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The physical activity at work (PAW) study protocol: a cluster randomised trial of a multicomponent short-break intervention to reduce sitting time and increase physical activity among office workers in Thailand

Abstract

Background

High levels of sedentary behaviour (SB) are associated with non-communicable diseases. In 2016, the estimated total healthcare expenditure from physical activity (PA) in Thailand added up to $190 million in international dollars. The challenge to reduce SB and increase PA among office workers is more urgent now than ever as Thailand is transforming itself from a predominantly rural country to an increasingly urban one. This study will investigate the effectiveness of a multicomponent short break intervention on the reduction of SB during office hours.

Methods/design

This two-armed Physical Activity at Work (PAW) cluster randomised controlled trial will recruit 360 office workers from 18 offices in the Thailand’s Ministry of Public Health (MOPH). Offices will be randomised to either the intervention group or the control group. The multicomponent intervention is informed by the Social Ecological Model and Behaviour Change Techniques (BCTs) and contains four components: (i) organisational, including heads of the participating divisions leading exercises, sending encouragement text messages and acknowledging efforts; (ii) social, including team movement breaks and team-based incentives; (iii) environmental, including posters to encourage exercise; and (iv) individual components including real-time PA feedback via an individual device. The main intervention component will be a short break intervention. The primary outcome of this study is the sedentary time of office workers. Secondary outcomes include time spent on PA, cardiometabolic outcomes, work productivity, musculoskeletal pain, and quality of life. The study also includes process and economic evaluations from the individual and societal perspective.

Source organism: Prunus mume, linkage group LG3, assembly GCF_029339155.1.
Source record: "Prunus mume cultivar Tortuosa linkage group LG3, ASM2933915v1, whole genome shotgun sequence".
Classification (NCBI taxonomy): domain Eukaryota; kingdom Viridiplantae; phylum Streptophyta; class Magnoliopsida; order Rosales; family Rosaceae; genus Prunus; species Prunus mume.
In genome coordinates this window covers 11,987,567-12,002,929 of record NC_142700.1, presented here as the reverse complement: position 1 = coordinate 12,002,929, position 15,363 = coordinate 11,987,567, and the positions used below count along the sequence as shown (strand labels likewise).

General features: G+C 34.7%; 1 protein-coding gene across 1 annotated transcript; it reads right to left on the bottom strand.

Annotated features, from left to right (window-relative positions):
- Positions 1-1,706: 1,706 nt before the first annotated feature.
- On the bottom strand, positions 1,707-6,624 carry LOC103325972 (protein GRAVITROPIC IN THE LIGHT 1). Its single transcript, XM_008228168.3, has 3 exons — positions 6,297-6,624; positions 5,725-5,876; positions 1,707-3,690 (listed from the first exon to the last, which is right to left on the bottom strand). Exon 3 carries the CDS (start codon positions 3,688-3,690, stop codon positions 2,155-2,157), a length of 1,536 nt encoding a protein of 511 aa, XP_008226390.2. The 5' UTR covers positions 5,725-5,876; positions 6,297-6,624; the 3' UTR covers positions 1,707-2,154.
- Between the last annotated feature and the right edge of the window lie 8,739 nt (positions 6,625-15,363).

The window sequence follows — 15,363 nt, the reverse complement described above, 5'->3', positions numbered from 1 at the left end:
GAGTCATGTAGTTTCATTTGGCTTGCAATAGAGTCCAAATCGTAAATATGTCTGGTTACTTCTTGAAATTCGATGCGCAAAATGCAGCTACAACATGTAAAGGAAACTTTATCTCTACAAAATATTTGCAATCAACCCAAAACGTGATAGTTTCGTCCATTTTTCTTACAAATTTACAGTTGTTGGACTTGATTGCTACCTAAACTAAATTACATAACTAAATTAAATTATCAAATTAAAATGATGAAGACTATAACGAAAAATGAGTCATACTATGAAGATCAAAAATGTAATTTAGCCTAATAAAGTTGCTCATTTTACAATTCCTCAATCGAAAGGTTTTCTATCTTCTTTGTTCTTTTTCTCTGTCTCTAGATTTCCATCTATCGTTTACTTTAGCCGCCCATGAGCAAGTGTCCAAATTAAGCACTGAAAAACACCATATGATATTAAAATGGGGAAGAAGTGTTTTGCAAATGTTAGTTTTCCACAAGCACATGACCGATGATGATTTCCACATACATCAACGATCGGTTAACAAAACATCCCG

Discussion

The study will be the first experimental study in Thailand to investigate the effect of a short-break intervention at the workplace on SBs of office workers and health outcomes. The study will also include a cost-effectiveness analysis to inform investments on short break interventions under the Universal Healthcare Coverage in Thailand, which includes health promotion and disease prevention component.

Trial registration

The PAW study has been registered at the Thai Clinical Trials Registry (TCTR) under the study ID TCTR20200604007. Registered 02 June 2020, 

Peer Review reports

Background

The negative effects of sedentary behaviour (SB) and a lack of physical activity (PA) on health have been well documented [1,2,3,4,5,6,7,8]. SB is defined as any waking time activity during which one is seated, reclined or lying, having an energy expenditure ≤1.5 metabolic equivalents (METs), while PA is defined as any activity with an energy expenditure > 1.5 METs [9,10,11]. High levels of SB are associated with a 112% increase in the risk of diabetes, 147% increase in the risk of cardiovascular disease, 90% increase in the risk of cardiovascular mortality and 49% increase in the risk of all-cause mortality [4]. In addition, SB has detrimental associations with fasting glucose, fasting insulin, triglycerides, high-density lipoprotein cholesterol and waist circumference [1].